Why the U.S. Will Crush, Not Sell, Illicit Ivory

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To combat elephant poaching, the United States is preparing to publicly pulverize its 6-ton stockpile of illicit ivory this week, which has likely left many wondering, why not just sell it instead?

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Though ivory can fetch higher prices than gold, many conservationists argue that destroying confiscated trinkets, carvings and tusks rather than selling them sends a signal to buyers, traffickers and suppliers that ivory will no longer be tolerated as a legitimate commercial product.

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Today the African Wildlife Foundation (AWF) called on other governments to follow the United States' lead and crush or burn their ivory stockpiles, too. [Elephant Images: The Biggest Beasts on Land]

"Right now, Africa is hemorrhaging elephants," Patrick Bergin, CEO of the African Wildlife Foundation, said in a statement. "The only way to staunch the movement of illegal ivory is to wipe out the demand, and that begins with destroying stockpiles and stopping trade."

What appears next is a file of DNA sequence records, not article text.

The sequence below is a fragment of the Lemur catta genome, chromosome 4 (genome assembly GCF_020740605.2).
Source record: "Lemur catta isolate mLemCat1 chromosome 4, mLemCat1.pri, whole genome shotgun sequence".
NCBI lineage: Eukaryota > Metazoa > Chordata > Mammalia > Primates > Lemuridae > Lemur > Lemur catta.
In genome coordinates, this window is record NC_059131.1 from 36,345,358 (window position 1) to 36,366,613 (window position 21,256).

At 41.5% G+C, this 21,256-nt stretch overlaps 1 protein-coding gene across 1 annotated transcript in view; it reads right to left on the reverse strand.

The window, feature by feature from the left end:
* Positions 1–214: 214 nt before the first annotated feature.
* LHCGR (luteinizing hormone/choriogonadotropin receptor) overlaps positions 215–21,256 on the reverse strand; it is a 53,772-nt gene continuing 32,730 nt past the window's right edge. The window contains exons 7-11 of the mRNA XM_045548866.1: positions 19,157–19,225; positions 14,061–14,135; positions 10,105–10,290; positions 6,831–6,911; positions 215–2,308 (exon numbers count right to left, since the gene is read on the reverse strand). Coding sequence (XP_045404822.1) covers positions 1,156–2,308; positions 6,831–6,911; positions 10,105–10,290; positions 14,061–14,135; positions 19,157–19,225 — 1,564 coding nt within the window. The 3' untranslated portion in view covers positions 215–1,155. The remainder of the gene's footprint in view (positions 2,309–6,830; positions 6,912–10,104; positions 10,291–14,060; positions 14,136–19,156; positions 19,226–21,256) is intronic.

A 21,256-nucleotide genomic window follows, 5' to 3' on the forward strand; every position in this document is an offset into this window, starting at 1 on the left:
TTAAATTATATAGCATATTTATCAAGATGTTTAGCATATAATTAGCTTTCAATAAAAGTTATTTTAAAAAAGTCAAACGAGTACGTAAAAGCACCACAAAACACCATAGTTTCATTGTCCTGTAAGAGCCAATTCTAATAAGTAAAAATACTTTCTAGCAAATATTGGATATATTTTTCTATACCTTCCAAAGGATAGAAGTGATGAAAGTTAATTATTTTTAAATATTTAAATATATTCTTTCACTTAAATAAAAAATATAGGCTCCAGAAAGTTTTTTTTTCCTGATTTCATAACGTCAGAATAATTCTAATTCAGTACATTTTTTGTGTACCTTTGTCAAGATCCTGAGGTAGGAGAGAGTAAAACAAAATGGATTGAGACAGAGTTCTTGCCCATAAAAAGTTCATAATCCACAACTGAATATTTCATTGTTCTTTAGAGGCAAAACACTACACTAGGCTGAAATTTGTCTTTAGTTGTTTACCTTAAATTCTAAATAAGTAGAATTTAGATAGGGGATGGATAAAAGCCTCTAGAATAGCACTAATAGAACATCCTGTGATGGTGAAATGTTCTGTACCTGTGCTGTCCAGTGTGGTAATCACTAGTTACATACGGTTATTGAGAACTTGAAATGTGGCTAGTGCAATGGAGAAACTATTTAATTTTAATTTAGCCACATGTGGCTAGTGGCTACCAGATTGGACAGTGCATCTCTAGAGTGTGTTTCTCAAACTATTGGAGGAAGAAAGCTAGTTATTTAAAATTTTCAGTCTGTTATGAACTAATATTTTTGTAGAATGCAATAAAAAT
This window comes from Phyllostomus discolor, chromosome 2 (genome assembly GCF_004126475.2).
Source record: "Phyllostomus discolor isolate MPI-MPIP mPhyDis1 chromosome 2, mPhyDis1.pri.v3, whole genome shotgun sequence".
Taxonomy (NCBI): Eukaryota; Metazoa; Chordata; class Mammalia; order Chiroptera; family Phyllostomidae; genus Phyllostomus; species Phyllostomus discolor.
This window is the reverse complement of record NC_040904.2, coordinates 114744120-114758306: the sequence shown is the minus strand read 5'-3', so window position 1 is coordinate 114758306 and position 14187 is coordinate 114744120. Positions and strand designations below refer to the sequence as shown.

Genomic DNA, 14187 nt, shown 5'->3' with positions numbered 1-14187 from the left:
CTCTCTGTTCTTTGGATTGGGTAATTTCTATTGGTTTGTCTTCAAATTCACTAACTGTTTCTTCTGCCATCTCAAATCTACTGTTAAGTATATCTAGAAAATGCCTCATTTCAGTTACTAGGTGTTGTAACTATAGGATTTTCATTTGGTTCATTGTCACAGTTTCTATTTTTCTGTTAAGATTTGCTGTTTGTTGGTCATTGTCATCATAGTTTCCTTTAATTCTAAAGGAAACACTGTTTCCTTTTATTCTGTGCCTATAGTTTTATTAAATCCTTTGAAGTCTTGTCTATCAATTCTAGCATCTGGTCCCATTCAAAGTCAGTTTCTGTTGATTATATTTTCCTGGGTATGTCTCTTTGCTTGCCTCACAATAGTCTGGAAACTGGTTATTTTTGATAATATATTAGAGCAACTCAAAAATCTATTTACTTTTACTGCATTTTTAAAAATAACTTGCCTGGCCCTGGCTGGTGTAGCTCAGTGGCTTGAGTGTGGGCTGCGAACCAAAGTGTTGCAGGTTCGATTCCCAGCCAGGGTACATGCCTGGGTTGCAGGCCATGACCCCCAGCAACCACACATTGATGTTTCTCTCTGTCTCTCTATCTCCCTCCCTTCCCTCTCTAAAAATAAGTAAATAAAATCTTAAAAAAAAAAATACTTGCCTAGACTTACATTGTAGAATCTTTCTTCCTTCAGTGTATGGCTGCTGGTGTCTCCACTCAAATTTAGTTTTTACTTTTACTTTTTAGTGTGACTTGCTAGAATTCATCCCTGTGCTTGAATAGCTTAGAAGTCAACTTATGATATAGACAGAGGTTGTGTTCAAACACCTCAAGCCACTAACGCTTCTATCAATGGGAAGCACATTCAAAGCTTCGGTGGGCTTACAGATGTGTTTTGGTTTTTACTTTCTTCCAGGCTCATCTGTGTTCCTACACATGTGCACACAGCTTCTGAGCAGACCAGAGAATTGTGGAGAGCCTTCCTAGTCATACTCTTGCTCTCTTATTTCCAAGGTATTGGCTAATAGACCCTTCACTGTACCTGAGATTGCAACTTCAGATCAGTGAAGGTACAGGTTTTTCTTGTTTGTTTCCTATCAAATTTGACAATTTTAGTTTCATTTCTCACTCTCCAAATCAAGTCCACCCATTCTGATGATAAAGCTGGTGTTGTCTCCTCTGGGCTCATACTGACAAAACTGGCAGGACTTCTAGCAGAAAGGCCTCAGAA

The AWF is also urging countries to go a step further and halt their domestic ivory trade until all elephant populations are no longer threatened. After poaching halved Africa's elephant population in the 20th century, the international ivory trade was banned in 1989. Domestic sales, however, continue in countries like the United States and China. These lucrative legal markets give a cover — and a monetary incentive — for ivory smugglers, the organization argues.

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"The stockpiles along with the legality of the ivory trade in some countries creates ambiguity and doubt, and makes law enforcement and the differentiation between legal and illegal ivory almost impossible," reads the AWF's position on ivory stockpiles. "These conditions create the impression that ivory is a legitimate commodity to be traded, held and speculated on, and which will hold or increase in value over the long term."

Currently, it's estimated that more than 30,000 African elephants are killed for their ivory tusks annually. Last year, a report from the Convention on International Trade in Endangered Species, or CITES, found that elephant poaching was at its highest in a decade.

The uptick in killings has been tied to an unsustainable demand for ivory, especially in Asia. Bergin argued that rising affluence in Asia and poverty in Africa has created "a perfect storm with elephants at the center."